Everybody’s talking about Tolkien again.
Peter Jackson’s rollicking adaptation of The Hobbit recently debuted as the world’s #1 movie, eleven years after his first Tolkien-inspired film. Much has been made of Jackson’s decision to expand the one-volume Hobbit into three movies in the tradition of the Lord of the Rings. Fans and critics argue about the wisdom of stretching this one book (itself a prequel) across three films. Yet any discussion of these movies inevitably leads back to the books themselves. And the book is always better than the movie.
J.R.R. Tolkien is to epic fantasy what Jimi Hendrix is to rock guitar; what Edgar Allan Poe is to horror stories; what William Shakespeare is to drama. It is impossible to write an epic fantasy without being somehow influenced (directly or indirectly) by the work of Tolkien. The man did not necessarily invent the fantasy genre, but he did create the modern conception of what epic fantasy looks and feels like.
After Tolkien, any book featuring elves, dwarves, hobbits, and/or goblins was borrowing elements of his work (or accused of “stealing” them outright). The trilogy became the dominant fantasy format. Even the simple orc has become a hugely popular monster, featured in novels, movies, comics, and games to a degree that Tolkien would never have expected. Tolkien’s imitators are legion, and used bookstores are full of novels written “in the tradition of Lord of the Rings.” This has been the state of the fantasy genre for decades.
Yet does Tolkien hold the “copyright” on the epic fantasy concept? How does a modern writer craft an epic fantasy that goes beyond the Tolkien paradigm and explores new ground, without simply remixing and reinventing what The Master has done?
It has been said that “there are no new stories, just new ways to tell them.” This is the job of today’s writer of epic fantasy: To tell a mythic story in some new way.
Fantasy tropes, plots, and devices are recycled endlessly, and that’s only to be expected. Fantasy fiction is the modern equivalent of the myth cycles of early humanity. The heroes, conflicts, and adventures touch on the timeless themes that run through all literature, from Beowulf to The Odyssey, all the way to Lord of the Rings and modern fantasy epics like George R.R. Martin’s A Song of Ice and Fire.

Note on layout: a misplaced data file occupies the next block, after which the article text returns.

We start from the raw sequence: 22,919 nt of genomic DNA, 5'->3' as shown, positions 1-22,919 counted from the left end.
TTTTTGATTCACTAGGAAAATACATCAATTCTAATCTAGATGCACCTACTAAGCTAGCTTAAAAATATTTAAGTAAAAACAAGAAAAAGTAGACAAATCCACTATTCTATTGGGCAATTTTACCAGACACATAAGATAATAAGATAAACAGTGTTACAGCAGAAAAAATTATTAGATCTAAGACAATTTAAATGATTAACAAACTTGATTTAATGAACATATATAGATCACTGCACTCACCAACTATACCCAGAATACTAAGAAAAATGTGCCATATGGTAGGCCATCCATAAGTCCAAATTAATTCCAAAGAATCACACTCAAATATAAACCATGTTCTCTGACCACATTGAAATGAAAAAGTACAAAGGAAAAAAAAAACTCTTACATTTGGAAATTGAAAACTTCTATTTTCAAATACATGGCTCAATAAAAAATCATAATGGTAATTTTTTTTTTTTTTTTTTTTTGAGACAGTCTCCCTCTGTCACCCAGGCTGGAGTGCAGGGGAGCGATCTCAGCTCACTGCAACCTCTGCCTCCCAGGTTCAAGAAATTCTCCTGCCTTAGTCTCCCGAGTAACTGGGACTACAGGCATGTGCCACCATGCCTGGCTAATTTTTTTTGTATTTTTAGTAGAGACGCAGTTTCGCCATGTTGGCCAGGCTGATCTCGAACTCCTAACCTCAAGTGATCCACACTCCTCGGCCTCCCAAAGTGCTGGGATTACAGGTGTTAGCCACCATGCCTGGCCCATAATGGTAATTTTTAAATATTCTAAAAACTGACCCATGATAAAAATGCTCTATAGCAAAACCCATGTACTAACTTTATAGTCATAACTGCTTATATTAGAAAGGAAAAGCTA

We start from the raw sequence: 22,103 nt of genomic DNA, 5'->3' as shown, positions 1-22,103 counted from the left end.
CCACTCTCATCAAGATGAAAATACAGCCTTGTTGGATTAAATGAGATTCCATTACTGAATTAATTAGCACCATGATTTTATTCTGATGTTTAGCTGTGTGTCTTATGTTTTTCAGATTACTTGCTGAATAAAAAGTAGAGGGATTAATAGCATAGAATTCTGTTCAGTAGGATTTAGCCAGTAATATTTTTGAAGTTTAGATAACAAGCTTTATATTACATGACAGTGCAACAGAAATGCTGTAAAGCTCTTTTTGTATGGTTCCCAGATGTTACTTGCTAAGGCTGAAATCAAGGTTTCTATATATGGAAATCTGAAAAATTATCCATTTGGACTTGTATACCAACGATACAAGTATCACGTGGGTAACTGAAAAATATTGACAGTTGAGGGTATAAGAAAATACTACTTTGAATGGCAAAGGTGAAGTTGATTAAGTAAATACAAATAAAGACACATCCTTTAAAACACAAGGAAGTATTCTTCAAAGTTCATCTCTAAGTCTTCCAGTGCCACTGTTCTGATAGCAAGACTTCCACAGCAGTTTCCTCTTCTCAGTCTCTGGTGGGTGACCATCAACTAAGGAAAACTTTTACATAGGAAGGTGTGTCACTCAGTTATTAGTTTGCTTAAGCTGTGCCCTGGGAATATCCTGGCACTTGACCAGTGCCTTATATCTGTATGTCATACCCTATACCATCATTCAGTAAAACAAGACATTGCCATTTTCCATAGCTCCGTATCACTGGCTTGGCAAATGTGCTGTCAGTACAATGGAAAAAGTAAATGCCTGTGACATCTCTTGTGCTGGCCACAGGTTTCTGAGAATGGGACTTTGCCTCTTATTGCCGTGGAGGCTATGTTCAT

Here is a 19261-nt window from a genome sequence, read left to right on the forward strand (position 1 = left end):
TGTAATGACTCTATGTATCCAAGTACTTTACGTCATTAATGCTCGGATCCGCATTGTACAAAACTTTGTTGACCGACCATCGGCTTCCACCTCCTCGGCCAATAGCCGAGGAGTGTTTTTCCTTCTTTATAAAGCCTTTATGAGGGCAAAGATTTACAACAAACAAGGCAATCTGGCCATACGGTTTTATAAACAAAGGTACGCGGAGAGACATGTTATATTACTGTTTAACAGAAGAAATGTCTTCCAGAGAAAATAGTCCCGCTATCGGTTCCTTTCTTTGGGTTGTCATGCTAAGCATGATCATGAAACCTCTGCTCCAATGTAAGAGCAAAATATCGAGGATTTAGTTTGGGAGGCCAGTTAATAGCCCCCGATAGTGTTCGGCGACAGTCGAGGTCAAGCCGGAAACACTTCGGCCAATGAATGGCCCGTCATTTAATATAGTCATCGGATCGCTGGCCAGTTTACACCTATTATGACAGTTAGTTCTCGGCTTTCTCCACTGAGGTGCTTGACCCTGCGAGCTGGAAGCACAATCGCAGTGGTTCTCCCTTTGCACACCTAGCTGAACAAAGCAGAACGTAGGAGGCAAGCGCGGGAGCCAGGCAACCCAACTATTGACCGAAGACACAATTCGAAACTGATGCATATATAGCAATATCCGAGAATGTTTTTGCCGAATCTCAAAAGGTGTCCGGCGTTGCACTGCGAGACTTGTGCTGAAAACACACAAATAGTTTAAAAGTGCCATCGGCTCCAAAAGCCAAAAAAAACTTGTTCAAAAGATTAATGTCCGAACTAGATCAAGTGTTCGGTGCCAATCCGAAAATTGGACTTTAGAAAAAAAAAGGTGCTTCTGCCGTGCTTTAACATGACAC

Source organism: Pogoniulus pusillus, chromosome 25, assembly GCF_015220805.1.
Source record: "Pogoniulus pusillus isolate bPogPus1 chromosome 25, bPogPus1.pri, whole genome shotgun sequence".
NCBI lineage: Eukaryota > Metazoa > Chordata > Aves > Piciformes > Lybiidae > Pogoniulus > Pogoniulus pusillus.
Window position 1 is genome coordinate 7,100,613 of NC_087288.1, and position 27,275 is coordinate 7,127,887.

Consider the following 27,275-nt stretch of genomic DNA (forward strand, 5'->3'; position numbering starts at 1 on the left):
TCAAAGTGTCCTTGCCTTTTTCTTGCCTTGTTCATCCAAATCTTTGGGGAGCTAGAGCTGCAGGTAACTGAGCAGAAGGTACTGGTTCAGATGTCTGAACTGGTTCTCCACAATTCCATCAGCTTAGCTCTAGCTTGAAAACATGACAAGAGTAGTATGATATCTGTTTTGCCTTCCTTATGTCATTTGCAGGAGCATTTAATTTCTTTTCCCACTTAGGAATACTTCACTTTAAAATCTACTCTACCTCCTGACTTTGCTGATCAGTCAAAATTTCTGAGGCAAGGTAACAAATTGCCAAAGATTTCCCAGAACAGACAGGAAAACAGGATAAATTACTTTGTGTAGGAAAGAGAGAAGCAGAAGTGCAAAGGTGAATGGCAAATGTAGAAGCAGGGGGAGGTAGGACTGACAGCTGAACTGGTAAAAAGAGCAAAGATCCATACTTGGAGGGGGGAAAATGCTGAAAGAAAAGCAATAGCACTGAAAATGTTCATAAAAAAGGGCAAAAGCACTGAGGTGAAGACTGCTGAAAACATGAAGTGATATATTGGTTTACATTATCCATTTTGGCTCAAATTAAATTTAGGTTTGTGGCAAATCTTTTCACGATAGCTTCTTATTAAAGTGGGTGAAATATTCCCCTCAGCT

In The Books of the Shaper series I set out to create a world that I would enjoy exploring throughout the course of an epic-length novel and beyond. I knew right away that I didn’t want any of the more commonly used elements of “Tolkien-style fantasy”—no elves, no dwarves, no orcs or goblins. These elements (races) are so quintessentially Tolkien that I had no interest in doing “my version” of them. I love Tolkien, but I didn’t want to be him. I wanted to be myself.
Granted, Tolkien was not the first human being to write about elves or goblins or dwarves. Yet he popularized his personal vision of these creatures to such a towering degree that his take on them has largely replaced the actual folklore that birthed them. There are many writers who are entirely comfortable using elves and similar fantasy creatures in their work—and there is nothing wrong with that in principle. However, when a writer chooses to work with these popular elements he has to leap an extra hurdle of creativity to avoid accusations of “ripping off” Tolkien. Ironically, nobody accuses Tolkien of “stealing” generations of folktales, Nordic legends, and European myth-histories—the actual raw material that inspired his works. Perhaps this is because Tolkien was borrowing from uncounted sources drawn from the depths of time, rather than taking his cue from a single influence.